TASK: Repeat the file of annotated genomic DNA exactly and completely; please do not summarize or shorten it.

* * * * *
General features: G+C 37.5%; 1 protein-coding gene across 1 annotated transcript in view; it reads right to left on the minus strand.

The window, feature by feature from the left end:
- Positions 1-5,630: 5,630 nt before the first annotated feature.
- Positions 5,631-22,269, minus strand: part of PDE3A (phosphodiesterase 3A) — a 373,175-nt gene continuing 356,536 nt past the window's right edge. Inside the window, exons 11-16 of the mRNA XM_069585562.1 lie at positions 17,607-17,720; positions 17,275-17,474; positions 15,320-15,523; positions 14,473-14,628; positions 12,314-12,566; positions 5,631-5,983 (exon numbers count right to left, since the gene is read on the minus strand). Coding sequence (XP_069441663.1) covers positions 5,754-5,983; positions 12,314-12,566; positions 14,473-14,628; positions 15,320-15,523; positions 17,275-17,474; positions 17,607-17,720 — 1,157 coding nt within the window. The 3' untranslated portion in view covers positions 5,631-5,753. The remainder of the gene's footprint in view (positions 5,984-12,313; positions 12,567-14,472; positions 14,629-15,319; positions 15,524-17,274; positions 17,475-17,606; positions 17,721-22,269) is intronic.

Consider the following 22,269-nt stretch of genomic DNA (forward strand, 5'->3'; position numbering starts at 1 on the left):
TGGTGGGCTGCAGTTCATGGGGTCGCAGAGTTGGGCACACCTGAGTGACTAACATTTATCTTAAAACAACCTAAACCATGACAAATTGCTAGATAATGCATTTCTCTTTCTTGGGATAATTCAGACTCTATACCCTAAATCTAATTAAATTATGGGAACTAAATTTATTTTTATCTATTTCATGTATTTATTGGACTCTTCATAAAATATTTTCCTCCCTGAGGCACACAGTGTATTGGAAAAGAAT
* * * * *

General features: G+C 37.5%; 1 protein-coding gene across 1 annotated transcript in view; it reads right to left on the minus strand.

The window, feature by feature from the left end:
- Positions 1-5,630: 5,630 nt before the first annotated feature.
- Positions 5,631-22,269, minus strand: part of PDE3A (phosphodiesterase 3A) — a 373,175-nt gene continuing 356,536 nt past the window's right edge. Inside the window, exons 11-16 of the mRNA XM_069585562.1 lie at positions 17,607-17,720; positions 17,275-17,474; positions 15,320-15,523; positions 14,473-14,628; positions 12,314-12,566; positions 5,631-5,983 (exon numbers count right to left, since the gene is read on the minus strand). Coding sequence (XP_069441663.1) covers positions 5,754-5,983; positions 12,314-12,566; positions 14,473-14,628; positions 15,320-15,523; positions 17,275-17,474; positions 17,607-17,720 — 1,157 coding nt within the window. The 3' untranslated portion in view covers positions 5,631-5,753. The remainder of the gene's footprint in view (positions 5,984-12,313; positions 12,567-14,472; positions 14,629-15,319; positions 15,524-17,274; positions 17,475-17,606; positions 17,721-22,269) is intronic.

Consider the following 22,269-nt stretch of genomic DNA (forward strand, 5'->3'; position numbering starts at 1 on the left):
TGGTGGGCTGCAGTTCATGGGGTCGCAGAGTTGGGCACACCTGAGTGACTAACATTTATCTTAAAACAACCTAAACCATGACAAATTGCTAGATAATGCATTTCTCTTTCTTGGGATAATTCAGACTCTATACCCTAAATCTAATTAAATTATGGGAACTAAATTTATTTTTATCTATTTCATGTATTTATTGGACTCTTCATAAAATATTTTCCTCCCTGAGGCACACAGTGTATTGGAAAAGAAT